Current Awareness Strategy Blog

How can nano-learning take your end-user training to the next level?


It’s nearly that time of year again! We are ready to introduce new joiners, trainees and students to their library and information training. Over the past few years, we have seen a revolution in innovative knowledge sharing - remote learning, interactive sessions, virtual reality tours, and creative ways of keeping people engaged. Vable has also been exploring short webinars and looking at ways to inspire learning and development.

Looking for more library induction ideas?

If you need some end-user training inspiration, it is worth looking at what Beth Flerlage and the library and information team are doing at the Middle Temple. They have embraced the “nano” approach to training. Their collection of video sessions is short, sweet, targeted and carefully crafted. In this post, I look at why this training method is so successful and how you can get started. 

Nano-training: The Tik-Tok approach to educating end users

You may already be familiar with microlearning, which delivers compact yet comprehensive training in short bursts. Nano-learning or nano-training takes this concept even further, offering brief sessions lasting between a few seconds and two minutes. This condensed format allows users to acquire new skills quickly, catering to their desire for immediate and easily digestible knowledge.

Think of it as the "BBC Bitesize" approach to training. Multimedia presentations, interactive quizzes, concise notes and appealing infographics capture learners’ attention and facilitate rapid recall and learning. 

This game-changing method involves the creation of short instructional videos that provide bite-sized training opportunities. By breaking down complex topics into digestible nuggets, nano-training improves information retention, facilitates visual learning, and caters to the ever-present demand for “just in time” training.

Practical points to consider

Implementing nano-training within your library requires careful planning and execution. What should you think about if you want to put together these kinds of resources?

What are good topics to focus on?

Start with common queries. Your query management system will be useful in identifying the most common questions. For example, How do I find a book? How do I locate a precedent? How do I find a piece of legislation? How do I set up a Google alert?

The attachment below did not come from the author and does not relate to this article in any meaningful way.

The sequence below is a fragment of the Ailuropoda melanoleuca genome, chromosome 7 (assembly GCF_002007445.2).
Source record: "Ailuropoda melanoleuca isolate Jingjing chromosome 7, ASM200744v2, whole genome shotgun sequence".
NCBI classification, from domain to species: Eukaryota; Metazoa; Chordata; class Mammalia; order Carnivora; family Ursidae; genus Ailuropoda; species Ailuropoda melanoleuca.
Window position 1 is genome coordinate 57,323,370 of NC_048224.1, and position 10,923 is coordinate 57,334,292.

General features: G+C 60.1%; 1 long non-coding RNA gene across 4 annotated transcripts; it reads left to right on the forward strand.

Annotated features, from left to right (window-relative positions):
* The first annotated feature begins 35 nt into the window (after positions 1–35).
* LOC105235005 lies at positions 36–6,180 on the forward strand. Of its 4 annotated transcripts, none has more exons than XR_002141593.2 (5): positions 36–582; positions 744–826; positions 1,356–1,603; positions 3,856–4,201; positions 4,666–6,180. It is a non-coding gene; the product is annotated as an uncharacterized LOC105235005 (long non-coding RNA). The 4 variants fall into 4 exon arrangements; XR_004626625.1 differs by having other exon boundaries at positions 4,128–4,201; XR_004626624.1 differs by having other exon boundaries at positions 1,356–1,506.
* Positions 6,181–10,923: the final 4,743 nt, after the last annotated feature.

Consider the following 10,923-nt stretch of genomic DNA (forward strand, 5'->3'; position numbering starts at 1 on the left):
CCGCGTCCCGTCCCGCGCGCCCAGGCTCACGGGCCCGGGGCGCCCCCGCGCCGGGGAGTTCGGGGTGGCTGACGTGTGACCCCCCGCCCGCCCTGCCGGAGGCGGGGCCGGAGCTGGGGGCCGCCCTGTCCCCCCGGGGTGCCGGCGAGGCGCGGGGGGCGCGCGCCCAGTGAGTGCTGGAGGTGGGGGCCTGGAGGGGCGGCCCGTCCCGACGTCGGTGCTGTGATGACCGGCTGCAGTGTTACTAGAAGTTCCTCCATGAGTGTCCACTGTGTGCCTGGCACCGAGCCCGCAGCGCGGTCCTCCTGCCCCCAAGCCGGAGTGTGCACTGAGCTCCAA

What technology do you need?

Professional editing tools such as Microsoft Editor can help enhance the production value, ensuring a polished end result. However, you could start with free versions of Loom, Zoom, ScreenPal or any other video/screen-sharing service.  Each video should be well-branded, delivering a consistent visual identity that resonates with your library's image. 

Where should you host your videos?

To gather valuable analytics, consider hosting these videos on platforms like YouTube, which offer robust tracking capabilities. However, check with your organisation if you have any doubts about privacy or information security issues. You might be able to host them on your intranet or content management system, according to your firm’s requirements.

How much time will this take?

Training materials take time to put together. These videos can be time-consuming, but practice and refinement will make you more efficient. If you want to create other resources to accompany videos, you need to draft copy, design infographics and create polls and quizzes. Once you have all the material, you can re-use it over the year. Note that legal research materials will need to be updated!

How can you promote these resources?

Once you have all your nano-training in place, you can advertise it to your end users. Use it in your library and information newsletters and get it included on firm circulars. Make it part of the onboarding and training process so that people know this resource is available. Talk about it at every opportunity and encourage other departments to create similar resources. 

Are there any other tech resources you can use to engage your end users?

Do you want to record short specific instructions on a particular application? A service called ScribeHow could help you get people more engaged with your organisational systems. You could use it across the firm, from conflict checking, filing documents or billing processes - anything you want! 

ScribeHow records any processes within a browser and automatically generates a step-by-step guide with screenshots. You can edit the text, clarify workflows and get something together in minutes. You can even open up the ScribeHow instruction guide in the application so there is no going backwards and forwards between tabs.

By embracing the nano-training approach, libraries can elevate their visibility, cater to the multimedia preferences of tech-savvy users, and provide invaluable resources that align with their on-the-go training needs. As library and information professionals, it is our responsibility to adapt and innovate so that we can empower and educate our end users effectively.

Watch a short introductory video about current awareness!  


Subscribe by email